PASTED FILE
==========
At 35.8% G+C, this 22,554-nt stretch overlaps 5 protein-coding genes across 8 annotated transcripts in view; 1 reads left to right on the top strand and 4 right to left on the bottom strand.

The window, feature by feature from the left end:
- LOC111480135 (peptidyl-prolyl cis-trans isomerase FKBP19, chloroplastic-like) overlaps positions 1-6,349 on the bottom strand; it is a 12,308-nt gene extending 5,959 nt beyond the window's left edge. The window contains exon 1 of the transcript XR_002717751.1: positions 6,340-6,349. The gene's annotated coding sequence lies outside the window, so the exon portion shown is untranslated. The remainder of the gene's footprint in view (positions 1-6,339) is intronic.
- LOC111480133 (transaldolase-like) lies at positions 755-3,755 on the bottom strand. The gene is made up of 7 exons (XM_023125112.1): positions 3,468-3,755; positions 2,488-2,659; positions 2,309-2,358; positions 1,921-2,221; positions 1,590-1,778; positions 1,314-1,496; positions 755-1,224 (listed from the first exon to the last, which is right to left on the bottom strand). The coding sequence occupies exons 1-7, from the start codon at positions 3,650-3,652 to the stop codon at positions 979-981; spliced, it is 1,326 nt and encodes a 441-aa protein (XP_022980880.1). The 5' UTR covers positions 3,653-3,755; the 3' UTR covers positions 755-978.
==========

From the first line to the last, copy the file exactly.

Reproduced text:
At 35.8% G+C, this 22,554-nt stretch overlaps 5 protein-coding genes across 8 annotated transcripts in view; 1 reads left to right on the top strand and 4 right to left on the bottom strand.

The window, feature by feature from the left end:
- LOC111480135 (peptidyl-prolyl cis-trans isomerase FKBP19, chloroplastic-like) overlaps positions 1-6,349 on the bottom strand; it is a 12,308-nt gene extending 5,959 nt beyond the window's left edge. The window contains exon 1 of the transcript XR_002717751.1: positions 6,340-6,349. The gene's annotated coding sequence lies outside the window, so the exon portion shown is untranslated. The remainder of the gene's footprint in view (positions 1-6,339) is intronic.
- LOC111480133 (transaldolase-like) lies at positions 755-3,755 on the bottom strand. The gene is made up of 7 exons (XM_023125112.1): positions 3,468-3,755; positions 2,488-2,659; positions 2,309-2,358; positions 1,921-2,221; positions 1,590-1,778; positions 1,314-1,496; positions 755-1,224 (listed from the first exon to the last, which is right to left on the bottom strand). The coding sequence occupies exons 1-7, from the start codon at positions 3,650-3,652 to the stop codon at positions 979-981; spliced, it is 1,326 nt and encodes a 441-aa protein (XP_022980880.1). The 5' UTR covers positions 3,653-3,755; the 3' UTR covers positions 755-978.